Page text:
Now, Hazell’s doctoral research, which she conducts in the lab of Vincent Remcho, professor of chemistry, focuses on electrospinning as a way to produce nanoscale fibers for thermal applications. She primarily works with structural composites similar to those used in exteriors of products such as cars and aircraft.

Complementing Hazell’s research are her recent internships with Georgia-Pacific Chemicals in 2020 and with Corning in the summer of 2021. For her research and development role at Georgia-Pacific, which she began shortly before the pandemic, she helped design experiments to study the properties of resin as a composite material and assisted in studies of wood composites. Beyond her own research, Hazell liked that chemists and chemical engineers working in different labs were eager to tell her about their projects.

“If I didn’t have anything to do, I just walked over to another lab, and if they weren’t too busy, they would tell me everything. I learned a lot about how an R&D lab works,” she said.

A year later, at Corning’s headquarters in New York, Hazell performed research and development work in the company’s environmental technology unit, where she examined methods to characterize the real-life properties of a gel material. 

“That gave me a view of what a company invested more heavily in their research sector looks like,” Hazell said.

Hazell’s internship at Corning was connected to her GEM Fellowship, through which Oregon State and Corning provide funding for her Ph.D. studies. In addition to financial support, GEM offers professional networking, conferences, and career development, and many Fellows go on to secure jobs with their internship organizations. 

As for her postdoctoral future, Hazell looks forward to making an impact on the materials science industry’s sustainability practices.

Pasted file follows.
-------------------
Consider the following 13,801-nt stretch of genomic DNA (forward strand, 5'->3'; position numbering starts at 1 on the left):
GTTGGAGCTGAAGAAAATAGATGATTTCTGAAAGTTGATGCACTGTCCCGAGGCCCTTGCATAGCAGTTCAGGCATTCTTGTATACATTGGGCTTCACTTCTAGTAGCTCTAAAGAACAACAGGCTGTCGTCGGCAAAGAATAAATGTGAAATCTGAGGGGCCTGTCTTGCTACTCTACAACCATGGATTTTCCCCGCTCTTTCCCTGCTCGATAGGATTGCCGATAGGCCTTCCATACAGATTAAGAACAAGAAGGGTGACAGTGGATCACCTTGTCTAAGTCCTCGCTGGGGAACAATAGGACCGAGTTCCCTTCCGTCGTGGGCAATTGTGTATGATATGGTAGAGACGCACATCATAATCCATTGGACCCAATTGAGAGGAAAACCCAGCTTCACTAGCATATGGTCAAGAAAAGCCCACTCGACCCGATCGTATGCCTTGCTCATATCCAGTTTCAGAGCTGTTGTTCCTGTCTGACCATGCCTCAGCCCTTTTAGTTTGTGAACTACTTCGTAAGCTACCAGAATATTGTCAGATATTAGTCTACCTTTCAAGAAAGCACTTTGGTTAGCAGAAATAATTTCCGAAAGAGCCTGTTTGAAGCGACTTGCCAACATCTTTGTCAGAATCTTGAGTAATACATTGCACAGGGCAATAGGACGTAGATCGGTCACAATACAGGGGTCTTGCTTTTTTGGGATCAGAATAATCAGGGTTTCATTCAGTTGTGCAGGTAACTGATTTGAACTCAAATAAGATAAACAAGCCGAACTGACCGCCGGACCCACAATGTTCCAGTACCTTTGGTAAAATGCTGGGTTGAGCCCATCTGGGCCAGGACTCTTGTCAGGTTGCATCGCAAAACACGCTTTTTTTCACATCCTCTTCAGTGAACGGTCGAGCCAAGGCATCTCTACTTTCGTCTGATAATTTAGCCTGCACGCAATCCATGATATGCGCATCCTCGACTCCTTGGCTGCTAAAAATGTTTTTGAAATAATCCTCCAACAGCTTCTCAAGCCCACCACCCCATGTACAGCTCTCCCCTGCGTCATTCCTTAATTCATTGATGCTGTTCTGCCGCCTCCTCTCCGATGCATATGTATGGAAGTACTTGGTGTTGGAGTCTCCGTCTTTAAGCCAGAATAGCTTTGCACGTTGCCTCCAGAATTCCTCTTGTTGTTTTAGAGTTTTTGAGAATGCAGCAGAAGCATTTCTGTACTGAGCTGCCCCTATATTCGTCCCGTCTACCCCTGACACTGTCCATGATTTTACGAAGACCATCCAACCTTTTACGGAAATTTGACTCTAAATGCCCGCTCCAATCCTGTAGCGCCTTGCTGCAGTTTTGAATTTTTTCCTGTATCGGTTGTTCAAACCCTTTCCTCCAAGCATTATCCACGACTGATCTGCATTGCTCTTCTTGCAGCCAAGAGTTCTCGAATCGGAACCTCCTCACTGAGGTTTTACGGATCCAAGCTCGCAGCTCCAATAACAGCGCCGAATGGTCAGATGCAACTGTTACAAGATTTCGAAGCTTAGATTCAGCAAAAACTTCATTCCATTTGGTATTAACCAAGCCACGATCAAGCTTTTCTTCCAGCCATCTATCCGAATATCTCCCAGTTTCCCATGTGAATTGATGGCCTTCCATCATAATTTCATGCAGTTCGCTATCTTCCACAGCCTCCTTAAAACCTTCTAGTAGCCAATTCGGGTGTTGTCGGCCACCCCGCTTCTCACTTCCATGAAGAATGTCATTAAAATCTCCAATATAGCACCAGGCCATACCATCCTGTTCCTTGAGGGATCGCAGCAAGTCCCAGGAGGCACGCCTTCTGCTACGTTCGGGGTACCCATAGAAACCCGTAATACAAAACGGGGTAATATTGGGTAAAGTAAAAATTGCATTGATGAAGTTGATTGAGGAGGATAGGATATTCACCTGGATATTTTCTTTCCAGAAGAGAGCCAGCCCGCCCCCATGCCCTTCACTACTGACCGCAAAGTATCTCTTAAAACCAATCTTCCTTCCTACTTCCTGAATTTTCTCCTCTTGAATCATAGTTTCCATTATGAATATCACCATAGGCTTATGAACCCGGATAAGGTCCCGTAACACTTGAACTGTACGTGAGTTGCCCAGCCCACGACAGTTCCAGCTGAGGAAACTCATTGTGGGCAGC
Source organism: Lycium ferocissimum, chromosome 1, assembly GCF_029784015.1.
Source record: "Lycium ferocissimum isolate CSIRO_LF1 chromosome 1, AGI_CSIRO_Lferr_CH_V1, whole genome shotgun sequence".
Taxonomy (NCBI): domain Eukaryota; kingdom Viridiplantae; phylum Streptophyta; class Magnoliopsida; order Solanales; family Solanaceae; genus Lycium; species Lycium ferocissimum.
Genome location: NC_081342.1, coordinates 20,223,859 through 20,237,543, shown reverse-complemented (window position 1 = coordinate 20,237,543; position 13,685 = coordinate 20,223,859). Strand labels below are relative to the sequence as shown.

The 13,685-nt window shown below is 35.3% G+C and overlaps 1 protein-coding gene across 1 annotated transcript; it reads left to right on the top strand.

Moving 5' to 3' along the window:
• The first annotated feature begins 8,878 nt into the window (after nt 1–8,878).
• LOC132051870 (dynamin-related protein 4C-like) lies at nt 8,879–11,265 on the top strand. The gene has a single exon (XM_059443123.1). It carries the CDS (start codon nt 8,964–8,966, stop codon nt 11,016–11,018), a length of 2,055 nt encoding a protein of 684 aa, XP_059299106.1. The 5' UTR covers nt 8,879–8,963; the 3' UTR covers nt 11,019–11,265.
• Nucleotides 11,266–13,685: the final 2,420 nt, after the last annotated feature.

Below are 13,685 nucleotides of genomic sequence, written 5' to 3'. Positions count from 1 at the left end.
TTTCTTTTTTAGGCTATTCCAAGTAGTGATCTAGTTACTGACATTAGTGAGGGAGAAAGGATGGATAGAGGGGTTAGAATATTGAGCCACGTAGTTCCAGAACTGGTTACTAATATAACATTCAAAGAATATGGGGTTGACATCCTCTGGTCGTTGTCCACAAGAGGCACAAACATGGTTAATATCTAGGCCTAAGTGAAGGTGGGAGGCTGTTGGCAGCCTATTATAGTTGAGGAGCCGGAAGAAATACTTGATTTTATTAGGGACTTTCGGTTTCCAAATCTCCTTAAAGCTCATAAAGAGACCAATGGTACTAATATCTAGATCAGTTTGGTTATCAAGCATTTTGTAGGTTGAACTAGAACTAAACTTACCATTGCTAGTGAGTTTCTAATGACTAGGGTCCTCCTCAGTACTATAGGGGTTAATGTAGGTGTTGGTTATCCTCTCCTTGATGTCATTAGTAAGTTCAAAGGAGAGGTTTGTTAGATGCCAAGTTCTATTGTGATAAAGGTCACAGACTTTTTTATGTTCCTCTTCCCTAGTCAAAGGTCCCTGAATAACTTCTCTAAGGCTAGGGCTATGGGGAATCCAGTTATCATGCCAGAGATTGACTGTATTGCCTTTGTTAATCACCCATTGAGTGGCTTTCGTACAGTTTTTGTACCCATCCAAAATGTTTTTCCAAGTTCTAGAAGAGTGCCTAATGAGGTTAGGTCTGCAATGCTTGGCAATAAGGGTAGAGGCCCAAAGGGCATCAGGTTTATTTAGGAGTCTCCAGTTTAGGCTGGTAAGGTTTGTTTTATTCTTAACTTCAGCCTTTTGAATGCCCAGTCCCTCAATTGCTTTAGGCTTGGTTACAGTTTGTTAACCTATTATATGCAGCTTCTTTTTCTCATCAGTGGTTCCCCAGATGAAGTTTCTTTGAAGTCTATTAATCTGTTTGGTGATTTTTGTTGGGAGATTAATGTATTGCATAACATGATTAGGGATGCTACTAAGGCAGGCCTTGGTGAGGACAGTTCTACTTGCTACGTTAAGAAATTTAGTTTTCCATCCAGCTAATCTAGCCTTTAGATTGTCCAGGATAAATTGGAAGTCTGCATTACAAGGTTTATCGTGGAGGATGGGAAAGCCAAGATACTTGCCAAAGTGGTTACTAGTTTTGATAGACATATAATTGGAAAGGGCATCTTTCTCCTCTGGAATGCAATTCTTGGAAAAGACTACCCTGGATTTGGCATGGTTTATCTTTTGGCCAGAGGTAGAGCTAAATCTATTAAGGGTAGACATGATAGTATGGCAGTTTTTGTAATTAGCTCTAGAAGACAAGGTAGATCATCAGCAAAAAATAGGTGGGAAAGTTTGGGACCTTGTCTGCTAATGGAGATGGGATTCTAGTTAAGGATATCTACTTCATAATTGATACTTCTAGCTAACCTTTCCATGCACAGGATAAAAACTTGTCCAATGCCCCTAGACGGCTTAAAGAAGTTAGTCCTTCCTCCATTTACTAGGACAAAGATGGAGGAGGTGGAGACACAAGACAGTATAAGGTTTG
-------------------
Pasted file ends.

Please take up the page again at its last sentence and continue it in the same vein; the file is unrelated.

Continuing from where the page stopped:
“Not everyone wants to be forced to choose a material that’s not environmentally friendly,” Hazell said. “So, how can we make a product that’s competitive to this nonrenewable product? How can we provide more ways for people to make environmentally conscious decisions? I’m creating new options for people.”

Feb. 11, 2022

A circuitous path leads student to create light-sensing technology

Debbie Chou working with electronics

Debbie Chou, a Ph.D. student in electrical and computer engineering at Oregon State University, is a researcher at heart. This is how she knew that Oregon State’s College of Engineering, where she also earned her master’s degree, was her ideal graduate milieu.

“I was studying at National Taiwan University for my undergrad and thinking of the U.S. for graduate school,” Chou said. “I was doing IC (integrated circuit) design, and Oregon State has a great electrical engineering program, especially in IC design. My undergrad professors shared scientific papers from some of the groups at OSU with us, so I knew there was important work being done at the university.”

Coming into her master’s program in 2019, Chou was interested solely in integrated circuits. However, she had the opportunity to make important advances in a recent graduate’s project, working on an optical sensor called a single-photon avalanche diode in the Sensors and Integrated Microelectronics Lab supervised by Matt Johnston, associate professor of electrical and computer engineering. Having learned a lot from this experience, she began to expand her areas of research interest.

“At first, I just focused on the IC design part, but because I had to get to know every facet of the project, I started to take courses about semiconductors and process integration. The core semiconductors course in our program, ECE 614, has been especially helpful,” Chou said.